American foreign policy has always been a bit short on perspective, but that problem has been markedly worse since 9/11. Somehow our enemies, no matter how weak or pathetic, loom like giant mechanical super-villains in our imaginations. Viewed with a sober, long-term lens, events unfolding in Ukraine could not be more favorable for the US. We have not been so lucky in decades.
Here is what is happening that we are somehow not seeing.
Russia is unravelling. The neo-fascist dictatorship under which the Russians live has been growing more and more brittle as oil prices stabilize and the population grows ever sicker, poorer, and more isolated from global markets. The population is in free-fall, due mostly to staggering mortality rates. The military is grumbling, underfed and underequipped, incapable of sustaining operations against an organized enemy. Their “nuclear deterrent” is a crumbling collection of poisonous garbage that was probably minimally functional in the best of times. The threat it poses now is the toxic waste it is leaking into the environment and the risk that the pieces might fall into the hands of someone capable of using it.
This is not 1956 and Kiev is not Budapest. There are sizable, influential Ukrainian communities in New York, Chicago and London. The Russians have no ideological influence in the world. Zero. No matter what else happens now, by invading Ukraine Putin has slipped a noose around his neck. He is very unlikely to die in his own bed.
Here is a list of forces Putin has set in motion this week in his stupid, short-sighted effort to retain dictatorial control over his own people:
Turkey has now been pushed into the EU. For a decade the Turks have been flirting with the idea of Islamic nationalism as an alternative to integration with Europe. That was never a good fit for an increasingly sophisticated, globalized and secular culture. That experiment died this week.
Turkish resentment of Russia has always been far stronger than their connection to their mostly Arab coreligionists. The Turks just learned where their future lies. The Russians can expect to lose the ability to move the Black Sea fleet and experience significant harassment of their Black Sea trade. They cannot challenge the Turks, partly because the Turkish military is stronger than the Russians, but more importantly because Turkey is a NATO member. Turkey, like several other countries, is about to rediscover its enthusiasm for NATO.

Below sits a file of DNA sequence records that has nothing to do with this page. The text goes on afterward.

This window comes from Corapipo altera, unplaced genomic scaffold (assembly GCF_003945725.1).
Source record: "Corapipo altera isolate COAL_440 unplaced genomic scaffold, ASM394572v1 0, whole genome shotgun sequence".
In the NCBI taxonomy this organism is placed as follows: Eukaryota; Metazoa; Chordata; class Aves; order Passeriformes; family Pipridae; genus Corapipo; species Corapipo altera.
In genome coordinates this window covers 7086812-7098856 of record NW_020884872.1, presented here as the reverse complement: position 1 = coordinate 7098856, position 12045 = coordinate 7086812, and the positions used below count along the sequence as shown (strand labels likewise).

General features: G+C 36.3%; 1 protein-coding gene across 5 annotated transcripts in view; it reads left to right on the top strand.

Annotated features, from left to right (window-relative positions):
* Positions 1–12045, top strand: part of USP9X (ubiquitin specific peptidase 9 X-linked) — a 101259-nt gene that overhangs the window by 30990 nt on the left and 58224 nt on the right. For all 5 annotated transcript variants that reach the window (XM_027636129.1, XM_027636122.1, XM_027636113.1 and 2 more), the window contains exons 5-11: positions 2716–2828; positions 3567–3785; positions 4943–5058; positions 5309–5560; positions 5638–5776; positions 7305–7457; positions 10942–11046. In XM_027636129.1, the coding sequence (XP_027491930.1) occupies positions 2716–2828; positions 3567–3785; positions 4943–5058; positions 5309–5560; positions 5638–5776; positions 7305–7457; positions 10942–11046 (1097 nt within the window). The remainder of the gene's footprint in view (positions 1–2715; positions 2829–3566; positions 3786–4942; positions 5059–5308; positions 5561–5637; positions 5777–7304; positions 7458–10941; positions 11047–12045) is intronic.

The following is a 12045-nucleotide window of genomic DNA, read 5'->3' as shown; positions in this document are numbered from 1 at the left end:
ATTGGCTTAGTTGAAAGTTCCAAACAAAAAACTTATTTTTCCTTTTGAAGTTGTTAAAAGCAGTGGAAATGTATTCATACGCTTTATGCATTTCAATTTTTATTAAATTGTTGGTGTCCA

Whatever global leverage the Russians may have accumulated by their resistance to the American wars in the Middle East just disappeared. Whatever people around the world may think about America, they have far more fear of Russian (and Chinese) power than of America. The Iraq invasion may have been stupid, but there was a certain weird logic to it and we got out of there as soon as we could sober up and find a way. This invasion communicates to every country on Russia’s periphery (and there are lot of them) that they could be next, with little warning.
Putin may have just guaranteed that the Keystone Pipeline gets built and Europeans get access to vast new supplies of natural gas from North America. As Russia becomes a naked pariah, new markets for natural resources are going to pour money into the American Midwest. That new flow of resources and money are going to add to the desperation of the Russian people as opportunities dwindle.
All the leverage Iran and Syria have held in their efforts to keep building nuclear weapons or keep murdering their people, respectively, just blew away like smoke. There will no longer be any reason for the US or Europe to continue to defer to the Russian regime on anything, anywhere.
European Union expansion is back on the table. The problems with the Eurozone took some of the luster off of EU membership for many countries on the periphery. At the same time, Russia’s bluster raised the cost to the core EU countries of any potential expansion. This muscle-flexing changes the logic behind EU expansion both for countries inside and outside the Union.
NATO has a new reason to exist. The invasions of Iraq and Afghanistan had placed serious strain on NATO. The unilateral decision US to invade Iraq raised the internal political cost of NATO membership at a time when the logic behind the alliance seemed to be fading away. This week, Vladimir Putin generously rescued the North Atlantic Treaty Organization, giving the organization the energy it needs to remain vital for at least a generation and expand to new members.
What’s more, Ukraine will almost certainly be a NATO member within a decade. It will be interesting to see what happens now with Georgia, but it is now far more likely that Georgia will join both the EU and NATO than it was before Putin invaded the Crimea.
For all of this to unfold to the US’s benefit, we must remain sober and patient. These events validate American power and influence in the world. So long as we don’t panic and don’t overestimate our enemy, everything about this mess turns toward the benefit of the US and the spread of liberty.
We should begin imposing sanctions on the Russian regime in a gradual, but steadily escalating manner. Senator Rubio’s proposals are a good start, except for the ridiculous suggestion to immediately invite Georgia into NATO his pointless political jab about arms control. Putin has placed himself in an absolutely impossible situation. The conflict he has started is one he can neither win, nor extract himself from. It will probably end with him swinging from a light pole in some gray Ural hellhole. The Russian people are likely to pay the highest price in this drama and there’s little we can do for them now. Most of all, we just need to keep our heads and let Putin lose his.